They are also, clearly, magnets for curious, ladder-climbing writers who are practically shirking a moral duty to bird with diligence while in Cape May. I still feel a little guilty about that, but at least I’ve finally figured out why I’m standing on this roof. It’s about the metaphor and the microcosm.

It’s About Shelter

I should have seen it earlier. Is there any simpler or more nearly universal human metaphor for shelter than a roof? And the microcosm? It’s the building and its living roof that feels like it’s breathing at my feet. In a way, this small building, a mix of man made and nature made, is the secret at the heart of South Cape May Meadows revealed in microcosm, a story of wood, soil, sedums, and stainless steel reflecting the larger story of the preserve itself.

Because the secret of this 200-acre preserve isn’t a secret at all. In some circles, South Cape May is less famed for its millions of migratory birds, than for its successful restoration, managed hydrology, and the many ways its combination of man-made and nature-made habitats helped protect the town of South Cape May from flooding during Hurricane Sandy in 2012.

Trail on top of the levee between restored freshwater wetlands at TNC’s South Cape May Meadows Preserve. (Cape May, New Jersey) Sep 2017 © The Nature Conservancy/Cara Byington

With its managed hydrology, wood and steel weirs, levees that double as hiking trails, replanted dunes and revived meadows, South Cape May Meadows is a kind of green roof writ large.

It shows that shelter for people doesn’t have to come at the expense of shelter for the plants and animals that share the world with us. In fact, Cape May shows the opposite, that protecting or restoring habitats healthy enough to support and shelter plants and animals is good for people, too.

Standing on this living roof, I can see shelter — for people, for plants, for animals — everywhere all around me. It’s in the sturdy wooden building beneath my feet, and in the restored freshwater wetlands full of mallards that sound like Shakespeare’s cackling witches. It’s in the replanted meadows where warblers I can never name on the first try dodge and weave among the sunflowers, and it’s in the slender wind-curved grasses and the dark green bayberry trees that mark the high line of the dune ridge.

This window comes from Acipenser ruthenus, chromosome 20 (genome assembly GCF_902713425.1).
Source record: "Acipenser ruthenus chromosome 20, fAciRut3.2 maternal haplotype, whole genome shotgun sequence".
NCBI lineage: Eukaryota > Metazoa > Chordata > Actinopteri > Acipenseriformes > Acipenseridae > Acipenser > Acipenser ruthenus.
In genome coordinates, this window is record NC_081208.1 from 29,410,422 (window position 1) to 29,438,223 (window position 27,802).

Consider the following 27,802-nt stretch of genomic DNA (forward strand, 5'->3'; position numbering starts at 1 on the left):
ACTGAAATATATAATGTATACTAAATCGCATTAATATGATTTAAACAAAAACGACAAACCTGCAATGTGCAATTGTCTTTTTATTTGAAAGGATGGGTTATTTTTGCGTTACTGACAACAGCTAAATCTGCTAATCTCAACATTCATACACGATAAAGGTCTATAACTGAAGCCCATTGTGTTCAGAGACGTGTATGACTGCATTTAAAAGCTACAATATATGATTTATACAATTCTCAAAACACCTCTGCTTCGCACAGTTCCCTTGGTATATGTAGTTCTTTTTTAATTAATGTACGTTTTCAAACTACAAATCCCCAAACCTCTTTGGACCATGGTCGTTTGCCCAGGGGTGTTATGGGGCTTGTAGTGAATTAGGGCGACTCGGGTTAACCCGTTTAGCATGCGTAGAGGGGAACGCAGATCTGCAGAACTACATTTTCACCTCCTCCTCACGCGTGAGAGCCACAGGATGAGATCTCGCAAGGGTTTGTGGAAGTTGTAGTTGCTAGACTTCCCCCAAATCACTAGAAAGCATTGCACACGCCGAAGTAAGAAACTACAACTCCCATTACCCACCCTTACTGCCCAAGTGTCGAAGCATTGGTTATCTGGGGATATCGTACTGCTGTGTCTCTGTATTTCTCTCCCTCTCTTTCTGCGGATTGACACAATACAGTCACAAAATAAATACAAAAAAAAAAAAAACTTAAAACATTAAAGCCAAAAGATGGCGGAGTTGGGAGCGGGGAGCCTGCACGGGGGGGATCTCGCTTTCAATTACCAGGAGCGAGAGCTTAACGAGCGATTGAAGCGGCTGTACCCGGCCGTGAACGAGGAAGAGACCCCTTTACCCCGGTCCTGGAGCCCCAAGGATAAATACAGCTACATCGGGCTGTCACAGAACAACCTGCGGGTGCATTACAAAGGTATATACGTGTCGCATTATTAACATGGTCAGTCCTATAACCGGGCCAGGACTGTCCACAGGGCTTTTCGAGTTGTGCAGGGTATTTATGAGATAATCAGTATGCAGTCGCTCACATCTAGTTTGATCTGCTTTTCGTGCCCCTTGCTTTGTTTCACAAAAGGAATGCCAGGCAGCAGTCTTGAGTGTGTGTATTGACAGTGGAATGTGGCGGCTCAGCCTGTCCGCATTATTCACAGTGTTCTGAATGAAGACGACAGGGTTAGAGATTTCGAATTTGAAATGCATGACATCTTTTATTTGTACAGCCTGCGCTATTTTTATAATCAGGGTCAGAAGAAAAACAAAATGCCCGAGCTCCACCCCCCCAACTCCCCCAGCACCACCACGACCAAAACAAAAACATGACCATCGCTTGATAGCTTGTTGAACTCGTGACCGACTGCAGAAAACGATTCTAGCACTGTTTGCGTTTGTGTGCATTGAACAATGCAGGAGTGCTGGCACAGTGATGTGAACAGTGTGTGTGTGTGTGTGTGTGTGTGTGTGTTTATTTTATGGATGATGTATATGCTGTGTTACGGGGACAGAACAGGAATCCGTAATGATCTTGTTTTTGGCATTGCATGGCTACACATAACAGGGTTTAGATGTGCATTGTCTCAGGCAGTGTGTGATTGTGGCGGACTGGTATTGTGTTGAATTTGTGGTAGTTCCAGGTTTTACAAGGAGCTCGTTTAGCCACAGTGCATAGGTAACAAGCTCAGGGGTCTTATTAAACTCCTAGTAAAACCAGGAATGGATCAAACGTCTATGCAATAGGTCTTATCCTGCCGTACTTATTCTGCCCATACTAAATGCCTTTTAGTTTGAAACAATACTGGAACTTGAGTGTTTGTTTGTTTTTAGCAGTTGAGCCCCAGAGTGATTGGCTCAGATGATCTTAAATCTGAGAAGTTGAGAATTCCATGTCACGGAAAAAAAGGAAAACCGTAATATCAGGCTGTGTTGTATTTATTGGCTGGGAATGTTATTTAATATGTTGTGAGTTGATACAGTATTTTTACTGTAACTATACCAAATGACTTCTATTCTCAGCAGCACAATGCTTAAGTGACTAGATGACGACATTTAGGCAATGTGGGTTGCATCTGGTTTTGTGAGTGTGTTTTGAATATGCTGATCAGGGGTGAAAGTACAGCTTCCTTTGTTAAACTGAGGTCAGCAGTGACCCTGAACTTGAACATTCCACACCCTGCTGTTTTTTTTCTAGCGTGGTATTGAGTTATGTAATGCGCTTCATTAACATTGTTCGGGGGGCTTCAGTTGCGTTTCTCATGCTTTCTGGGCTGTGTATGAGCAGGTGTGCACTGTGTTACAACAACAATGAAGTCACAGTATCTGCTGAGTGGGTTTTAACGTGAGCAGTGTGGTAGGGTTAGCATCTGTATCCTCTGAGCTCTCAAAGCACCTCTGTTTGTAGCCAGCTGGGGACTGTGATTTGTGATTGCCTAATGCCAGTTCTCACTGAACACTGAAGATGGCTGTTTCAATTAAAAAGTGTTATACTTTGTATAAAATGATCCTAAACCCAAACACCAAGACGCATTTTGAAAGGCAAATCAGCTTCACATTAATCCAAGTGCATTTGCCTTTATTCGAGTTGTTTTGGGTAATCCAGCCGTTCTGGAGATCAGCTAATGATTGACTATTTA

And though I can’t see it from here, I take heart in knowing that just beyond that ridge, beneath the sheltering sky, sand-colored ghost crabs haunt the wide crescent beach between the dune grasses and the sea.

Gray tree frog knows a good shelter when he sees it. And anyway, the bluebirds are gone for the season…. © The Nature Conservancy/Cara Byington

Climbing down from my perch, I’m pleased I’ll have a little time to stalk the wetlands for birds, but before I hit the trail, South Cape May offers one last — and somehow perfect — story of shelter told in one frame: a gray tree frog lounging in the sunny opening of an empty bluebird nesting box.

Shelter. It’s everywhere around us. Like the gray tree frog, we just have to learn how to know it when we see it.

Editor’s Note: For more details on the installation of the green (living) roof, check out Trisha Seelman’s blog for background on materials, time-involved (you’ll be surprised how quick it was), and before and after images.